I’m at the age where attending funerals is becoming more commonplace. And truly, there’s nothing like an end of life celebration to bring everything into perspective.
Awhile back I attended a funeral for a dear friend’s husband. There was hardly a dry eye in the place as one of their sons shared story after story about what his dad had meant to him.
While choking back tears, he invited us all to dig a bit deeper as he said, “I think everyone in here could say, ‘I want more of my dad.’”
His words hung in the air. I was profoundly touched by his statement, so much so that I grabbed a pen and quickly wrote down his words so that I’d be sure to remember them. He ended by saying that he was one of the lucky ones to have had an invested dad.
I agree with him completely.
As I reflect back on the years of interacting with girls and young women, a general consistent theme I hear from them can be simply stated as this: “I want more of my dad.”
Stated otherwise, I’ve never heard even one of them say that she had “too much” of her dad---too much time, too much attention, too much love, too much affirmation, too much laughter, too much talking, too much interacting, too much connecting, too much validating, too much vacationing, too much volunteering together...you get the point.
This past weekend I read an incredible autobiography titled, “Eva’s Story: A Survivor’s Tale by the Stepsister of Anne Frank.” I was intrigued to know more of Eva Schloss’ story after hearing her speak last month when she shared harrowing memories of surviving the Holocaust. She, her brother, and her parents had been taken as prisoners by the Nazis to the Polish death camps of Auschwitz and Birkenau during World War II.
I was deeply moved by one particular story where Eva miraculously reconnected with her father after he had been granted permission to come and find her. Since they were in two different adjacent camps, he had no idea that she had just resigned herself to death, was severely depressed, and had been crying much of the time. Yet upon seeing him she said that she felt revived.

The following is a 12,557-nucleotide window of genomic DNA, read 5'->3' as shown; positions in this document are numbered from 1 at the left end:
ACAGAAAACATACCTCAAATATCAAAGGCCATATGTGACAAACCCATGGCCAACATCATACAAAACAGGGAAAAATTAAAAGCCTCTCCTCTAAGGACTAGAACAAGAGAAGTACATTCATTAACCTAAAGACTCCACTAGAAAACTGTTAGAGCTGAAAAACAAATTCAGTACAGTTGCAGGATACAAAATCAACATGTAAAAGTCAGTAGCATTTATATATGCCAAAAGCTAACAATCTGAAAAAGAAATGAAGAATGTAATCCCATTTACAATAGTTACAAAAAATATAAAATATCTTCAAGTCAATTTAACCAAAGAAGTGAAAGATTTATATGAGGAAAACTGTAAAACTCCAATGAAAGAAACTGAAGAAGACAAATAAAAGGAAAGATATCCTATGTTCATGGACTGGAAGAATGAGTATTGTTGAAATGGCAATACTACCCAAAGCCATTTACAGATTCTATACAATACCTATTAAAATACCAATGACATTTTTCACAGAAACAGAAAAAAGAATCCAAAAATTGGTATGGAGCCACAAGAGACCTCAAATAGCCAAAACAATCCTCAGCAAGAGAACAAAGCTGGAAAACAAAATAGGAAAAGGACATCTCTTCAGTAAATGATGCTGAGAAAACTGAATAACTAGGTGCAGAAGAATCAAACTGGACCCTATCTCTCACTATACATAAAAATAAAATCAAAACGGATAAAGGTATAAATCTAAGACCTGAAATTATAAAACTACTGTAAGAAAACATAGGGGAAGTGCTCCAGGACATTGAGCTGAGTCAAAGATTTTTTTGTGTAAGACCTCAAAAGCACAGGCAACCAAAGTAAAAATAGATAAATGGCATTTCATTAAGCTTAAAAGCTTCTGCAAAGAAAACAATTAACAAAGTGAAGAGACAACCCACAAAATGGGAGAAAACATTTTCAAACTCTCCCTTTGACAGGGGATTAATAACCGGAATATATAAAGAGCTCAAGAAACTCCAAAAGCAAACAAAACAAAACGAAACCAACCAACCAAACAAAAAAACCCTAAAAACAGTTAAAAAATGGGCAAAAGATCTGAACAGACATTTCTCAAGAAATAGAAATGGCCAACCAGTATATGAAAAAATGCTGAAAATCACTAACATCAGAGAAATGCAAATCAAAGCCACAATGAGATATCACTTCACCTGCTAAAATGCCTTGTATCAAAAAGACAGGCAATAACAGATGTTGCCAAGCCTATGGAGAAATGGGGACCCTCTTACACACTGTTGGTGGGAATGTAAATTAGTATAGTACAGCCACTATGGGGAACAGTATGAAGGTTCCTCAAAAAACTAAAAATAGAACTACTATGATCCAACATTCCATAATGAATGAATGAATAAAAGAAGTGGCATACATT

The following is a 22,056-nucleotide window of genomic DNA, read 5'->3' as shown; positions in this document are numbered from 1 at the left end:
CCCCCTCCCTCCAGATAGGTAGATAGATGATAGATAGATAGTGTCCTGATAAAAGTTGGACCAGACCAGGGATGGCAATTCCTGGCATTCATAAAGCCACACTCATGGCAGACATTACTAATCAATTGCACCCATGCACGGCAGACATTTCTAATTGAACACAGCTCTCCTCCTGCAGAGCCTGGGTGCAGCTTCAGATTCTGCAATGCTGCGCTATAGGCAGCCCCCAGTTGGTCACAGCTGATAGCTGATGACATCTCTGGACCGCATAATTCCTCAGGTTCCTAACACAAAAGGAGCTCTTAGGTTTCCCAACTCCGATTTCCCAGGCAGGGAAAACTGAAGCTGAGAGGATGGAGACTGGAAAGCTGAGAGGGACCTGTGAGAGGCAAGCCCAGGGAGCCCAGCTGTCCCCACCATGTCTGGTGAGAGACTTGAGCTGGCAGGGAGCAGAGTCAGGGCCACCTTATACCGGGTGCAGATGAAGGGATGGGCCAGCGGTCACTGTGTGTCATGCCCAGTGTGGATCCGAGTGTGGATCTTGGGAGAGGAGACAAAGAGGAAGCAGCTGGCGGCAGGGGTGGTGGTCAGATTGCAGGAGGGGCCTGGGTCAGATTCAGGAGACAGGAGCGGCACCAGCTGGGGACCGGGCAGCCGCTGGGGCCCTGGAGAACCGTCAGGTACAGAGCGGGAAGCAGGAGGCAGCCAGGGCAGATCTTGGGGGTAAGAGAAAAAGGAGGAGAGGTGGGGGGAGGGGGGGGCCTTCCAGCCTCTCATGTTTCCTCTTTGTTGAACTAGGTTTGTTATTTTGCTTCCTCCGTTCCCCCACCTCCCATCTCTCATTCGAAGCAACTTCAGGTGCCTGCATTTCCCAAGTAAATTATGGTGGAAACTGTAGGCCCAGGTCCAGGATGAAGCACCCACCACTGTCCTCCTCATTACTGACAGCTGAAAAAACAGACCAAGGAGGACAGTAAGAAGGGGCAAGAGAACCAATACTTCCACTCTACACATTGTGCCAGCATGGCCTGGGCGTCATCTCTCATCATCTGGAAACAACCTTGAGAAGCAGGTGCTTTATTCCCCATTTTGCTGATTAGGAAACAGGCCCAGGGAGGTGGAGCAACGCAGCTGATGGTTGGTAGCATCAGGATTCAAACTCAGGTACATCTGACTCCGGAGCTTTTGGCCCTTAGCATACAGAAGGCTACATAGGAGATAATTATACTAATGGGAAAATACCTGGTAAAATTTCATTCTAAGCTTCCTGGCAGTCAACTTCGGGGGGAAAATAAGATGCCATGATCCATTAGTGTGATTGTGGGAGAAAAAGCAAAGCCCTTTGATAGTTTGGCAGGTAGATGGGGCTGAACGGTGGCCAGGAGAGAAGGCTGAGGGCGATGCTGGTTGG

In her own words, Eva describes their reunion:
“His eyes were full of an immense love for me. I threw myself into his arms and felt his warmth and strength flow into me and pull me back to life. I sobbed uncontrollably while he held me close to him as if he would never let me go. He must have felt as happy as I did, to have his little daughter in his arms once more.
He told me to be brave and not to give up…We exchanged looks of such yearning and love that I still see his face like this in my dreams.”
Eva and her mother barely made it out of the war alive. Her brother and father did not.
Yet here she is now, at almost 90 years old, and it’s evident that her dad’s love is still with her---a love that carried her through severe suffering, starvation, torture, assault, resettlement, and later, re-engagement with life.
I talked with Eva after her presentation and told her about my work with dads of daughters. If I ever meet her again, I will definitely ask her more about her “Pappy” because from everything I could tell, she is still her daddy’s girl.
Dads, I share these stories with you today in the hope that your heart will be stirred. And not just stirred to experience emotion, but stirred to action. After all, it was God who said that the hearts of fathers are what need to turn toward their children, not their heads (Malachi 4:6).
I want your heart to be stirred to engage your daughter’s heart today as you realize that any day could be your last. And any day could be her last.
Your intentional investment today will leave a powerful, beautiful legacy for her.
And your intentional investment today will leave a lasting, loving legacy in her.
So make this day a day where your daughter enthusiastically and confidently shouts to you and the whole world, “I did have enough of my Dad today!”